Not that this song specifically describes that situation, but with his eloquent imagery, Jarvis introduces the concept of the ‘acrylic afternoon’, with its ‘lemonade light’ and everlasting sense of creeping ennui. In his case, inevitably, there are sexual undercurrents. In my case there was impending salad, and Pek chopped pork, and Instant Whip, and a night under a single sheet, reading comics because there was no dark.
Whatever went on in your own acrylic afternoons, Sheffield summers were full of them.
“Julia, Diane, Heather, Rachel, come home…”
Home for your tea.
The Box – Big Slam (1984)
For a while, I had a thing for The Box. They had some of the rawness and funk I’d come to expect from a certain strand of Sheffield music, but this rawness was live, squawking, eccentric and strange. Not synthetic. Not robo-grooved. Not disco, not pop.
Formed from fragments of Clock DVA (who maybe should be on this mix, but who don’t really mean much to me, so… well, it’s my chuffing mix, orreyt?!), The Box tethered a freeform jazz spirit to a swinging lump hammer and knocked chunks off the walls of Babylon. Their sound hung off a searing sax, wielded by noted Sheffield beard-wearer Charlie Collins, and they were somehow – well, mostly – ring mastered by a yelping front man called Pete Hope.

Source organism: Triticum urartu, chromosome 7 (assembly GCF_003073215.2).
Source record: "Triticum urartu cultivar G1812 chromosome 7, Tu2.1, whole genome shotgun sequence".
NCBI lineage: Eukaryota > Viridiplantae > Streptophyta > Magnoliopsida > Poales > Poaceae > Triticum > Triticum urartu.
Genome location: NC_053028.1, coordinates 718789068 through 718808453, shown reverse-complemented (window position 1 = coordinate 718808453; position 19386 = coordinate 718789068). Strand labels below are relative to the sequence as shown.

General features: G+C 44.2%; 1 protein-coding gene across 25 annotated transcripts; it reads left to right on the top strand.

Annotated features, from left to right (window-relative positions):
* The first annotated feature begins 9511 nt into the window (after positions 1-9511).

While I affect to have been at the heart of this scene, I was a mere bystander and simply observed most of this stuff from an attic bedroom off Carterknowle Road. This fact becomes clear when you realise I didn’t really know The Box, had never seen them, and in fact knew nothing about them until the parent of a child at the nursery school where my mum worked offered us a couple of kittens.
No, hold on. Y’see, that parent was Pete Hope, and in the context of Birley Nursery School – blue collar, tightly-knit, not-exactly-deprived-but-not-exactly-rolling-in-cash Birley – his bald-with-vividly-coloured-tuft hair style was… well, I’m sure it didn’t go unnoticed.